Texas Legislators Push Ban on RFID Student Tracking
Two state lawmakers have filed three bills that would ban the use of radio frequency identification (RFID) technology in public schools – a safety and efficiency vs. privacy issue that drew national attention after San Antonio’s largest school district began using it last fall, according to an article from My San Antonio.
Rep. Lois Kolkhorst, R-Brenham, and Rep. Cindy Burkett, R-Garland, co-authored HB 101 and HB 102, which would prohibit the use of RFID to track students, allow parents to opt out of a tracking program and keep school districts from punishing students who choose not to participate, the article says.
Sen. Craig Estes, R-Wichita Falls, also filed SB 173, which would prohibit RFID technology in schools, the article notes.
Northside Independent School District is being sued in federal court by high school student Andrea Hernandez, who refuses to wear the RFID-outfitted ID badge because she says it violates her religious beliefs, the article says. However, her efforts to obtain an injunction to keep Northside from enforcing the minimum requirement – that she wear the badge with the chip removed – were unsuccessful.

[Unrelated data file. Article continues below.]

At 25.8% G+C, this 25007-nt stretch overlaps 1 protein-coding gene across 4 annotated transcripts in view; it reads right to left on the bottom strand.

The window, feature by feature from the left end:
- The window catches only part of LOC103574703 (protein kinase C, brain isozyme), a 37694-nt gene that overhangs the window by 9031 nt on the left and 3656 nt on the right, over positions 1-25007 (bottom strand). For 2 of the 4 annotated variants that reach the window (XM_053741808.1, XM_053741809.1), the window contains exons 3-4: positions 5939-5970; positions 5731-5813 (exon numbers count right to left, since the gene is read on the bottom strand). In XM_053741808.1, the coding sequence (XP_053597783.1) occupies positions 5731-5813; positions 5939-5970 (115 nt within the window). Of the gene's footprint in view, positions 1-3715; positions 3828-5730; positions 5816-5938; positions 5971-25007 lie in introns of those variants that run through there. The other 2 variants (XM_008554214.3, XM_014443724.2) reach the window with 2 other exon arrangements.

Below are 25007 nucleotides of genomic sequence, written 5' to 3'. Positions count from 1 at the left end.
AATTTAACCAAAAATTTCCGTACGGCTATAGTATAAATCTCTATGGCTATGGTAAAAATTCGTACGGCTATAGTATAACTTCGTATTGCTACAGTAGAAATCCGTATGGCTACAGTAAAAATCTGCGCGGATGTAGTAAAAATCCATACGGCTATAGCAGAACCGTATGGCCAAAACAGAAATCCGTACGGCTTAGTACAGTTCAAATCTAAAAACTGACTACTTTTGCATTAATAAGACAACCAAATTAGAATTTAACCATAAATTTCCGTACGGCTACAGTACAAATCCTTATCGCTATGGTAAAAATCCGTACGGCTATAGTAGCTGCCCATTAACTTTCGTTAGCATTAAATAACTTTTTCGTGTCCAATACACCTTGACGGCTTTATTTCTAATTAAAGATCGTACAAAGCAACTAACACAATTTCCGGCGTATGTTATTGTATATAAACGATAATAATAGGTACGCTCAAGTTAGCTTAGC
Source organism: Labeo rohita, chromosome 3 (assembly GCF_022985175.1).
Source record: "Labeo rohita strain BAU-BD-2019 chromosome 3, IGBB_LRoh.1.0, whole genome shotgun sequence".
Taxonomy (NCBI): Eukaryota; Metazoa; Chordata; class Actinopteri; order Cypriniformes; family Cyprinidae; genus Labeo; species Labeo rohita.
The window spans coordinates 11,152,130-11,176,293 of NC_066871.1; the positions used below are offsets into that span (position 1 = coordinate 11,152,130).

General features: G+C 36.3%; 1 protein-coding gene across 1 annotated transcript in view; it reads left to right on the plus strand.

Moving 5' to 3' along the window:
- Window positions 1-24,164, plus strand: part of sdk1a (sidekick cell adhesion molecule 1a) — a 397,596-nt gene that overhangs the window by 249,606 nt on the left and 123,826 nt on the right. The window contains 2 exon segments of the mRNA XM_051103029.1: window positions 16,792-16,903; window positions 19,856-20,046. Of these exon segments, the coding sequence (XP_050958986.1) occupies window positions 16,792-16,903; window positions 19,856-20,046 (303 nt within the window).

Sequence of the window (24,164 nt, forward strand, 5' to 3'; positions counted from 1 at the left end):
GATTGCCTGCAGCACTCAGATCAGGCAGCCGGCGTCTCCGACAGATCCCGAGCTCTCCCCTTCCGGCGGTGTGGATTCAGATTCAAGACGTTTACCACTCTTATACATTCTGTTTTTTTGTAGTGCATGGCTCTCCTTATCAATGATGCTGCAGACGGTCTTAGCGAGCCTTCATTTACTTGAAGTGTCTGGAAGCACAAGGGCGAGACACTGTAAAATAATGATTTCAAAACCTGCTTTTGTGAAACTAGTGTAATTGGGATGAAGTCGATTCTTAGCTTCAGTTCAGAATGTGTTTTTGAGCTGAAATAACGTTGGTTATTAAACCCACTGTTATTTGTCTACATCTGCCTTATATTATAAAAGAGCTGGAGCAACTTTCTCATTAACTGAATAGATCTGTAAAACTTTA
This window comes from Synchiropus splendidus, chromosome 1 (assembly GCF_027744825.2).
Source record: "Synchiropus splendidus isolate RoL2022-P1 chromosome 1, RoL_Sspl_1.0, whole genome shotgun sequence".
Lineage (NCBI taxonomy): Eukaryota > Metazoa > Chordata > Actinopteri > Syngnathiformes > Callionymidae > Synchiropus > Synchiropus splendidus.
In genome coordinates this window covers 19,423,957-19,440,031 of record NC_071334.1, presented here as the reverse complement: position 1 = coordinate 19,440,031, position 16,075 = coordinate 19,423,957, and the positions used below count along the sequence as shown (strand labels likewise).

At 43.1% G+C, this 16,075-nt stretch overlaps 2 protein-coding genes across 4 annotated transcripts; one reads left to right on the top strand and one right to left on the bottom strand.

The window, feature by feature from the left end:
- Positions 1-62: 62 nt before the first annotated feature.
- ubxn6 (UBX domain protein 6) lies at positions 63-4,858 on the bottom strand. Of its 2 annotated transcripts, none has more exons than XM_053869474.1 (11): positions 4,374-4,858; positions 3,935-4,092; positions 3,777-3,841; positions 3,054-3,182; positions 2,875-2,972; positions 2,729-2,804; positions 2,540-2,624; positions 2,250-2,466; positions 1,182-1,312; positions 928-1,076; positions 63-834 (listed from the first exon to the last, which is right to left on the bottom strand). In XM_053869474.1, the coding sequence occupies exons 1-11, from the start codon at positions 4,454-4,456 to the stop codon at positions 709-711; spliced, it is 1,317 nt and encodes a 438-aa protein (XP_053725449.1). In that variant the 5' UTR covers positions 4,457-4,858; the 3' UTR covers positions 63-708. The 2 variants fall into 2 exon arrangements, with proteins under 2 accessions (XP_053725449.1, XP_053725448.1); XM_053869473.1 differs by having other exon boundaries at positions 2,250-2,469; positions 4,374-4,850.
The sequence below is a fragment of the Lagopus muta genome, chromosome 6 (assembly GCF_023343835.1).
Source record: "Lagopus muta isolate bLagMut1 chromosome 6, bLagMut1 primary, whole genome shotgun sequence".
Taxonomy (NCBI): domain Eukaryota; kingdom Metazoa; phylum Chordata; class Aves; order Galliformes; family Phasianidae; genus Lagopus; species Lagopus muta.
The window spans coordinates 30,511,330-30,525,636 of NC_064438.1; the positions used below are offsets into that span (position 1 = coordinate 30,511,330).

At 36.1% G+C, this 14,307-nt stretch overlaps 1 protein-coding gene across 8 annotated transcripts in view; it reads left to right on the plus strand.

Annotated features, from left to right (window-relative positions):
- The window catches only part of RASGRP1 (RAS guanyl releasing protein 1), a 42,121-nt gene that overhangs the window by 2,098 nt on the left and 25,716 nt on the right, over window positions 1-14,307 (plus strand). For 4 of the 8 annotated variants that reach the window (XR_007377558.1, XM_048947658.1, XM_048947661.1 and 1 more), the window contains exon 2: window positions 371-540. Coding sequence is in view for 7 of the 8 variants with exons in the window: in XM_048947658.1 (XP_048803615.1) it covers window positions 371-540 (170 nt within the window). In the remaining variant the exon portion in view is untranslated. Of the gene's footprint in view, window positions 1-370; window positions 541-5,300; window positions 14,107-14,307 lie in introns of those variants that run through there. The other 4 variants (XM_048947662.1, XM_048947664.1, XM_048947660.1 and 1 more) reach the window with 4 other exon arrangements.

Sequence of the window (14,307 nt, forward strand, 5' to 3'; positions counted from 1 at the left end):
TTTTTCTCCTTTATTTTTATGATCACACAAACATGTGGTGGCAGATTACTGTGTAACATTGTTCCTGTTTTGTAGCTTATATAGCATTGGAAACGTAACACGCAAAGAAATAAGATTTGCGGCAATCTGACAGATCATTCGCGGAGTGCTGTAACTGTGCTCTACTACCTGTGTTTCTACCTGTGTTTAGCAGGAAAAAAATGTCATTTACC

The Houston-area school districts – Spring and Santa Fe ISDs – have used the technology for several years and report gains of hundreds of thousands of dollars for improved documentation of attendance without major backlash. State funding is based on school attendance, and the badges help ensure tall students in the building get counted, the article says.
Kolkhorst says that Legislature needs to debate the appropriateness of that use, but her previous bills on the issue haven’t been able to make it out of committee. She calls the technology “very dehumanizing” and thinks that its use is “an example of government overstepping its bounds,” the article says.
However, district spokesman Pascual Gonzalez says that “This is not about tracking students; it’s about locating students when we need to, within the four walls of the school. This is especially important when the security of the school is threatened,” the article reports.